P. B. Shelley (1792-1822)
His works include Queen Mab, Prometheus Unbound, The Mask of Anarchy and numerous other brilliant lyrical pieces among others.
The experiences at Eton led him to think that the world was full of injustice and tyranny and he took a vow, which found expression in “The Revolt of Islam.” Unused to boys’ society, sensitive, given to daydreaming, fair as a girl, and wearing brown curls, Shelley was the type of a lad destined to be unmercifully bullied, and he seems to have suffered intensely while at school. “He was naturally calm, but when he heard of or read of some flagrant act of injustice, oppression, or cruelty, then indeed the sharpest marks of horror and indignation were visible in his face.”
Shelley fell in love with Mary Wollstonecraft Godwin and fled to France. When he returned to London, Shelley found that the general public, his family, and most of his friends regarded him not only as an atheist and revolutionary, but also as a gross immoralist. Shelley married Mary Godwin and in 1818 moved to Italy; thereafter he saw himself in the role of an alien and outcast, scorned and rejected by the human race to whose welfare he had dedicated his powers and his life.
In Italy Shelley resumed his restless existence, moving from town to town and house to house. His health was usually bad. Within nine months, in 1818-19 the two children of Percy and Mary Shelley, both died. In these desperate circumstances, Shelley wrote his greatest works. In 1819 he completed his masterpiece, Prometheus Unbound and a fine tragedy, The Cenci. He wrote also numerous lyric poems; a visionary call for a proletarian revolution, The Mask of Anarchy, a witty satire on Wordsworth, Peter Bell the Third; and a penetrating political ‘View of Reform’. Next he wrote “Adonais, his noble elegy on the death of Keats; and Hellas a lyrical drama evoked by the Greek war of liberation from the Turks, in which he again projected his vision of a coming golden age.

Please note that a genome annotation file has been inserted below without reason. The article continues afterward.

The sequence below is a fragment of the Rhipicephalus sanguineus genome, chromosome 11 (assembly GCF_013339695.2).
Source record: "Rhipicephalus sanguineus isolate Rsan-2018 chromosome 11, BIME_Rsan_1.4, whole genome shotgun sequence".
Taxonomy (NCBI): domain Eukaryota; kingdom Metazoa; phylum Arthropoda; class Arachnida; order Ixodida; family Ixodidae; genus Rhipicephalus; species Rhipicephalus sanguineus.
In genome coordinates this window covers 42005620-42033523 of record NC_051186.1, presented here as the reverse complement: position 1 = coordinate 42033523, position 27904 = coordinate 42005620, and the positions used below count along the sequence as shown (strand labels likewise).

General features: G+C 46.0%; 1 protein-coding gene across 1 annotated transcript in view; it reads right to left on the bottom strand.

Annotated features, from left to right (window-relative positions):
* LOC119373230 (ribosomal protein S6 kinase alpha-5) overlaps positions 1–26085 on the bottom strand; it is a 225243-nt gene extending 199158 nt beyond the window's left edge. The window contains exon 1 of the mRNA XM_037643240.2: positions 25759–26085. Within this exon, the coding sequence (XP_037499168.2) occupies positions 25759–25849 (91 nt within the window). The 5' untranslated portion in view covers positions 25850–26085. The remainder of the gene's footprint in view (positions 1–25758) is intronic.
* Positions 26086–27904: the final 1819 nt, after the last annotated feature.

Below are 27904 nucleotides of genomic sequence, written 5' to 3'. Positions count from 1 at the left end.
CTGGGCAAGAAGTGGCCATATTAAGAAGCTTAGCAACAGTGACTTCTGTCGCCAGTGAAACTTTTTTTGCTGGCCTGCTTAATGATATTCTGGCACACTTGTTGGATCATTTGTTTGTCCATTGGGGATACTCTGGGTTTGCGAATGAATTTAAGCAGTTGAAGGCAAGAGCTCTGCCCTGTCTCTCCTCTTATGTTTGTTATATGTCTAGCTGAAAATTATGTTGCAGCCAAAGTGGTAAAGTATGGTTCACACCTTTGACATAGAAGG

During the remaining four years of his life, Shelley produced all his major works. Traveling and living in various Italian cities, the Shelleys were friendly with the British poet Leigh Hunt and his family as well as with Bryon. Shortly before his 30th birthday, Shelley was drowned (July 8, 1822) in a storm while attempting to sail from Livorno to Le Spezia, Italy. Ten days later, his body was washed ashore.
The poems of Shelley’s maturity also show the influence of his study of Plato and the Neo-Platonist. Shelley found congenial the Platonic division of the cosmos into two worlds- the ordinary world of change, mortality, evil, and suffering, and the criterion world of perfect and eternal forms, of which the world of sense-experience of only a distant and illusory reflection. He was also a close student of English empirical philosophy, which limits knowledge of valid reasoning upon what is given in sense-experience and within this tradition he felt a special affinity to the radical skepticism of David Hume. Shelley was indeed an idealist.
Sharma, K.N. "Percy Bysshe Shelley - Biography and Works." BachelorandMaster, 27 Nov. 2013, bachelorandmaster.com/biography/percy-bysshe-shelley.html.